Thursday, November 8, 2012

So.... Now What? A Personal Perspective....

So... What now? Last night... the question asked of me by a good friend. What now? The President was re-elected, CA has a super-majority of Dems. running the show, he said, "What do you think?" and I had to think on that for a few minutes. And then I had to think for a few minutes more.

Prior to the election I had really been into Middle East politics. Some friends and I founded Team Shalom here, along with other Jewish advocacy groups. This interest took the form of creating a weekly news series dedicated to multiple perspectives on the news called "Fry'd Daze". We ran it for over two years and decided that since no one was much interested after a time, that there was no real point in continuing. So I thought to myself; "Why not get back into that issue?", I mean I have friends and family there, I semi-know the language, I practice Israeli Martial Arts, I read their on-line newspapers (Haaretz and Ynet) every day, I get polling updates from Israel on a regular basis.

But then I was dissuaded in two ways. The first was by the situation itself. It is a mess (belagan in Hebrew). I am not happy with the Israeli Right, who not only pursue policies that I simply don't agree with, but helped form a coalition of racists, crazy people and morons (who simply can't discern fact from fiction and have even stated that Republicans are hippies compared to the people that President Obama supports) to push their cause in the U.S. And arguing against them is fine BUT from all I can see, and according to all of the polls coming out of Israel, they will retain power and do it rather easily. At the same time, I certainly have absolutely ZERO in common with those that support trashing Israel publicly to prove what "good Jews they are" along with I don't see anything that I can support coming from the Palestinian side. So, while I would love to advocate for the Israeli Center and Center-Left (Meretz, Avodah, Yesh-Atid and Tzipi Livni - whatever she is doing), they can't even get themselves together so what the heck am I advocating for?
 
The second thing that dissuaded me are my Israeli friends. They don't understand U.S. individual advocacy for their cause. They appreciate that I feel a connection to them but honestly, I never went through what they have been through and they have not been through what I went through. They care about Jews and Jewish identity, but to them, unless we are moving there or giving them money, honestly... it is not a big deal. It really is this... that convinced me that while I still have an interest in things, honestly... it is not and should not be my main focus. They are right, I am an American. I should worry about my own country before thinking about any other. Watching the Presidents brilliant victory speech brought a complete welling of national pride for our great nation. We did the right thing this year and for that I am grateful. Of course, I will still write on the subject but it is not up to me to tell Israelis what to do. Not from my happy little perch in beautiful California.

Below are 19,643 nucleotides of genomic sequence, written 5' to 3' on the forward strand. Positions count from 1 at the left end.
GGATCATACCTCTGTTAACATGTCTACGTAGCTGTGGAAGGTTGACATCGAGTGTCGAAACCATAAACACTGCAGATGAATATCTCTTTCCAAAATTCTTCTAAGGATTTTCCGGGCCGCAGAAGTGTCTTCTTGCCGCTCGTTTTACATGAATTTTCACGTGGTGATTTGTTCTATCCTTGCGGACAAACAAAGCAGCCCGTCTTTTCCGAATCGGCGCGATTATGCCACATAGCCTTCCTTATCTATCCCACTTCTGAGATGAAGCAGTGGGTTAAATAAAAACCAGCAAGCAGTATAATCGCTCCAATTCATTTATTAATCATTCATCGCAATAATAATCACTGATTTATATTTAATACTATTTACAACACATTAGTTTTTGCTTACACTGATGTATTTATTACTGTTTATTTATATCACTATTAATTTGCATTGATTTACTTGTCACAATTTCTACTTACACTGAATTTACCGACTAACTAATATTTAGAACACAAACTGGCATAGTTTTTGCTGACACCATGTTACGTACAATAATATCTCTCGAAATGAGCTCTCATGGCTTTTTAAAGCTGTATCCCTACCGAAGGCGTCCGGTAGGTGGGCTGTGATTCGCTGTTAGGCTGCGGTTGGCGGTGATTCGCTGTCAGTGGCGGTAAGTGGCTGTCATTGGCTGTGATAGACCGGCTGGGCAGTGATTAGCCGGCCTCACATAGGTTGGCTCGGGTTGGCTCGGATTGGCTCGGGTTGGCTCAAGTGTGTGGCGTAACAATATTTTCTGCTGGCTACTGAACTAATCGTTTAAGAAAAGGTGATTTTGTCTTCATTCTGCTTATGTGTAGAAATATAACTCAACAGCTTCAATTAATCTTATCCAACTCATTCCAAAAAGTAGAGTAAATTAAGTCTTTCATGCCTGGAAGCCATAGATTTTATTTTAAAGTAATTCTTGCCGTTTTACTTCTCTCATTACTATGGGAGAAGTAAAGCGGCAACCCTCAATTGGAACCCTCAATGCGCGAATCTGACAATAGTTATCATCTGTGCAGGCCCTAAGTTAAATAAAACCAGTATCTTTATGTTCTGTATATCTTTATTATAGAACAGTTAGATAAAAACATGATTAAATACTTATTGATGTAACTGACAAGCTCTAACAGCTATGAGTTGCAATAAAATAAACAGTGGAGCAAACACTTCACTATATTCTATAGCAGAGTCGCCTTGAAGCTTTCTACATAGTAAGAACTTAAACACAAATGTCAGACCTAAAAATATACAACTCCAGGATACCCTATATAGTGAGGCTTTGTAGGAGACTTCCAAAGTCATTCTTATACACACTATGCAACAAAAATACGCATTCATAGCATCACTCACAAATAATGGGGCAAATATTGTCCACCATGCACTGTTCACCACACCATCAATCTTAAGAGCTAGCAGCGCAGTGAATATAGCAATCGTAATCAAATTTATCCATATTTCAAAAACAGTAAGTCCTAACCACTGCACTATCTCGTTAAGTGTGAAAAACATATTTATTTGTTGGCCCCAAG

So... Now what? I think it is to help push the President's agenda forward in a progressive manner. NOT to become bitter at the incremental progress he makes but, to try to make sure that things like sane budgeting, environmental improvement, education enhancement continue on the path that the President has started.
Making sure that we get the reasonable healthcare that the Affordable Care Act is supposed to provide. Making sure that the President knows NOT to cave in to Speaker Boehner and the failed policy proposals of the Teahaddists. Making sure, that we as Americans get renewables front and center in our energy policy, and finally making sure that Seniors and those who need assistance the most don't lose their social safety net and have the ability to live their lives with dignity.

I want to see the President that I voted for, and what President Obama became in the last year and a half and that is my cause. A liberal/progressive system of government that allows for the better nature of Americans to shine through. Because of this election I have that hope. Now, it's time to make that real.

THIS is what I want:

6 comments:

  1. Here's my perspective on it:

    I am extremely happy with how this election turned out. I am more optimistic about our American future. I think we have a chance to move toward sensible taxation, a centrist foreign policy, preserving Obamacare, and many other no-brainers.

    I think the biggest issue now that we have a chance of moving this country forward is the one that should have been the biggest issue all along - climate change. I hope that Democrats can build on their new electoral success to start moving the Overton Window and eventually policy.

    When it comes to Israel, I think that I do have a critical mission going forward, which is to do what I can to keep the Democratic Party pro-Israel and committed to a two state solution. (On that note, one of the main questionable-on-Israel Democrats in Congress, Pete Stark, happily lost to another Democrat last night).

    For me, the one-sided anti-Israel people, whether they are "as a jew" types or not, are potentially dangerous, at least in liberal circles, because they are so dishonest and manipulative. On the other hand, I don't see the American right wing Jews as much of a problem, since they only have their own echo chambers, and even after pulling out all the stops this time they apparently didn't sway the Jewish vote much at all.